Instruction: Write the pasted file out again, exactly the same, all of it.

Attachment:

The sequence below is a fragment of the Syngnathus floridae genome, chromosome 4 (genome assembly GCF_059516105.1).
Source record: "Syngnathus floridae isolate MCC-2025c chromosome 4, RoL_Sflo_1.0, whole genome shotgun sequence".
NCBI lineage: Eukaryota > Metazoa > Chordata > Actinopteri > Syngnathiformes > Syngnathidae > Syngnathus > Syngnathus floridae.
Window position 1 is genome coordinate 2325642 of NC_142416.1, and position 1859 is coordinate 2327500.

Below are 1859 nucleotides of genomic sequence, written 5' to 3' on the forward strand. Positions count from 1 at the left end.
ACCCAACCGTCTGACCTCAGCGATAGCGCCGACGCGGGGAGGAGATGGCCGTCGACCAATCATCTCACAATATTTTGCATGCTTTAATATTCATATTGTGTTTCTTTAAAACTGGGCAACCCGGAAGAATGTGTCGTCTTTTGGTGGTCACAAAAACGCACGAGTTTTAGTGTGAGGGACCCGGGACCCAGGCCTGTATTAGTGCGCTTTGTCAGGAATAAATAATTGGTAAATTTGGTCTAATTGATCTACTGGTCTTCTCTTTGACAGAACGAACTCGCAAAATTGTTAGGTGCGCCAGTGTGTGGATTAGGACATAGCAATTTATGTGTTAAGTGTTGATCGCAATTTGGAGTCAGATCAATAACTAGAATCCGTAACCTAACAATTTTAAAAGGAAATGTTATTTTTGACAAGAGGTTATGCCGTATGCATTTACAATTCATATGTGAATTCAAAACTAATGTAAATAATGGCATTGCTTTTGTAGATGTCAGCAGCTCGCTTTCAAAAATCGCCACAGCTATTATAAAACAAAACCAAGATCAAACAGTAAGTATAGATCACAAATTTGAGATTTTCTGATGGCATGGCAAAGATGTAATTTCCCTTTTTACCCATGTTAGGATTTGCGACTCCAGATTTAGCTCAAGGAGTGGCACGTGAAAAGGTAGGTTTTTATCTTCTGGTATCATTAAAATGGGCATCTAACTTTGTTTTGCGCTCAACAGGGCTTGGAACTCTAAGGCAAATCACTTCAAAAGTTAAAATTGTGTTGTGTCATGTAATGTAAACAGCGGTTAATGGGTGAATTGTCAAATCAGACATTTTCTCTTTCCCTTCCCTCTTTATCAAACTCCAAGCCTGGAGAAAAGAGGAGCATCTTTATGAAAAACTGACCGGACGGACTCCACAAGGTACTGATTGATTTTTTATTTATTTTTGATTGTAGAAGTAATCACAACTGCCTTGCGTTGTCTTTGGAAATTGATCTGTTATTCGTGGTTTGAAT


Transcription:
The sequence below is a fragment of the Syngnathus floridae genome, chromosome 4 (genome assembly GCF_059516105.1).
Source record: "Syngnathus floridae isolate MCC-2025c chromosome 4, RoL_Sflo_1.0, whole genome shotgun sequence".
NCBI lineage: Eukaryota > Metazoa > Chordata > Actinopteri > Syngnathiformes > Syngnathidae > Syngnathus > Syngnathus floridae.
Window position 1 is genome coordinate 2325642 of NC_142416.1, and position 1859 is coordinate 2327500.

Below are 1859 nucleotides of genomic sequence, written 5' to 3' on the forward strand. Positions count from 1 at the left end.
ACCCAACCGTCTGACCTCAGCGATAGCGCCGACGCGGGGAGGAGATGGCCGTCGACCAATCATCTCACAATATTTTGCATGCTTTAATATTCATATTGTGTTTCTTTAAAACTGGGCAACCCGGAAGAATGTGTCGTCTTTTGGTGGTCACAAAAACGCACGAGTTTTAGTGTGAGGGACCCGGGACCCAGGCCTGTATTAGTGCGCTTTGTCAGGAATAAATAATTGGTAAATTTGGTCTAATTGATCTACTGGTCTTCTCTTTGACAGAACGAACTCGCAAAATTGTTAGGTGCGCCAGTGTGTGGATTAGGACATAGCAATTTATGTGTTAAGTGTTGATCGCAATTTGGAGTCAGATCAATAACTAGAATCCGTAACCTAACAATTTTAAAAGGAAATGTTATTTTTGACAAGAGGTTATGCCGTATGCATTTACAATTCATATGTGAATTCAAAACTAATGTAAATAATGGCATTGCTTTTGTAGATGTCAGCAGCTCGCTTTCAAAAATCGCCACAGCTATTATAAAACAAAACCAAGATCAAACAGTAAGTATAGATCACAAATTTGAGATTTTCTGATGGCATGGCAAAGATGTAATTTCCCTTTTTACCCATGTTAGGATTTGCGACTCCAGATTTAGCTCAAGGAGTGGCACGTGAAAAGGTAGGTTTTTATCTTCTGGTATCATTAAAATGGGCATCTAACTTTGTTTTGCGCTCAACAGGGCTTGGAACTCTAAGGCAAATCACTTCAAAAGTTAAAATTGTGTTGTGTCATGTAATGTAAACAGCGGTTAATGGGTGAATTGTCAAATCAGACATTTTCTCTTTCCCTTCCCTCTTTATCAAACTCCAAGCCTGGAGAAAAGAGGAGCATCTTTATGAAAAACTGACCGGACGGACTCCACAAGGTACTGATTGATTTTTTATTTATTTTTGATTGTAGAAGTAATCACAACTGCCTTGCGTTGTCTTTGGAAATTGATCTGTTATTCGTGGTTTGAAT